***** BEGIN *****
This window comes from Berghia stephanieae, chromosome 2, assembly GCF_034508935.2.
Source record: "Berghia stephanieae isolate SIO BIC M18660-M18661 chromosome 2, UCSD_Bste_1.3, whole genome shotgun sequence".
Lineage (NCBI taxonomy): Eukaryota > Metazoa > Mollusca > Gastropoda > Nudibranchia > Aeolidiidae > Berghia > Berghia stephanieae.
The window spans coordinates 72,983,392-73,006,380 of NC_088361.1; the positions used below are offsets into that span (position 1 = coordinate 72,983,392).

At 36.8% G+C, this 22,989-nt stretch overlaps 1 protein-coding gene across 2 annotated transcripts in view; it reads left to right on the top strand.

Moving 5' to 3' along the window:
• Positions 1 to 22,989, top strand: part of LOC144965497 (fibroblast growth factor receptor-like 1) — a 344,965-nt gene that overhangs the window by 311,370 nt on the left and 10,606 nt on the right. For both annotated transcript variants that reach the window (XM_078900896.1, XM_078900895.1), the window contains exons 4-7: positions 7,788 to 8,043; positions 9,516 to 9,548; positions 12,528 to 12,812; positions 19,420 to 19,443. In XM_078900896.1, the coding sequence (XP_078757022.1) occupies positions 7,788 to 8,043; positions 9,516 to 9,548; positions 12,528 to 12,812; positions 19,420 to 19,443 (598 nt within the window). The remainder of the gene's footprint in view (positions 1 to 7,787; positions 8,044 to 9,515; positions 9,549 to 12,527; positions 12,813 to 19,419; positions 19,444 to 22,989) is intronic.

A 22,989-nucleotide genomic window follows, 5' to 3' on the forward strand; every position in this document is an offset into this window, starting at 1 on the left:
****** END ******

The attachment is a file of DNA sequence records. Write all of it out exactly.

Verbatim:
This window comes from Berghia stephanieae, chromosome 2, assembly GCF_034508935.2.
Source record: "Berghia stephanieae isolate SIO BIC M18660-M18661 chromosome 2, UCSD_Bste_1.3, whole genome shotgun sequence".
Lineage (NCBI taxonomy): Eukaryota > Metazoa > Mollusca > Gastropoda > Nudibranchia > Aeolidiidae > Berghia > Berghia stephanieae.
The window spans coordinates 72,983,392-73,006,380 of NC_088361.1; the positions used below are offsets into that span (position 1 = coordinate 72,983,392).

At 36.8% G+C, this 22,989-nt stretch overlaps 1 protein-coding gene across 2 annotated transcripts in view; it reads left to right on the top strand.

Moving 5' to 3' along the window:
• Positions 1 to 22,989, top strand: part of LOC144965497 (fibroblast growth factor receptor-like 1) — a 344,965-nt gene that overhangs the window by 311,370 nt on the left and 10,606 nt on the right. For both annotated transcript variants that reach the window (XM_078900896.1, XM_078900895.1), the window contains exons 4-7: positions 7,788 to 8,043; positions 9,516 to 9,548; positions 12,528 to 12,812; positions 19,420 to 19,443. In XM_078900896.1, the coding sequence (XP_078757022.1) occupies positions 7,788 to 8,043; positions 9,516 to 9,548; positions 12,528 to 12,812; positions 19,420 to 19,443 (598 nt within the window). The remainder of the gene's footprint in view (positions 1 to 7,787; positions 8,044 to 9,515; positions 9,549 to 12,527; positions 12,813 to 19,419; positions 19,444 to 22,989) is intronic.

A 22,989-nucleotide genomic window follows, 5' to 3' on the forward strand; every position in this document is an offset into this window, starting at 1 on the left: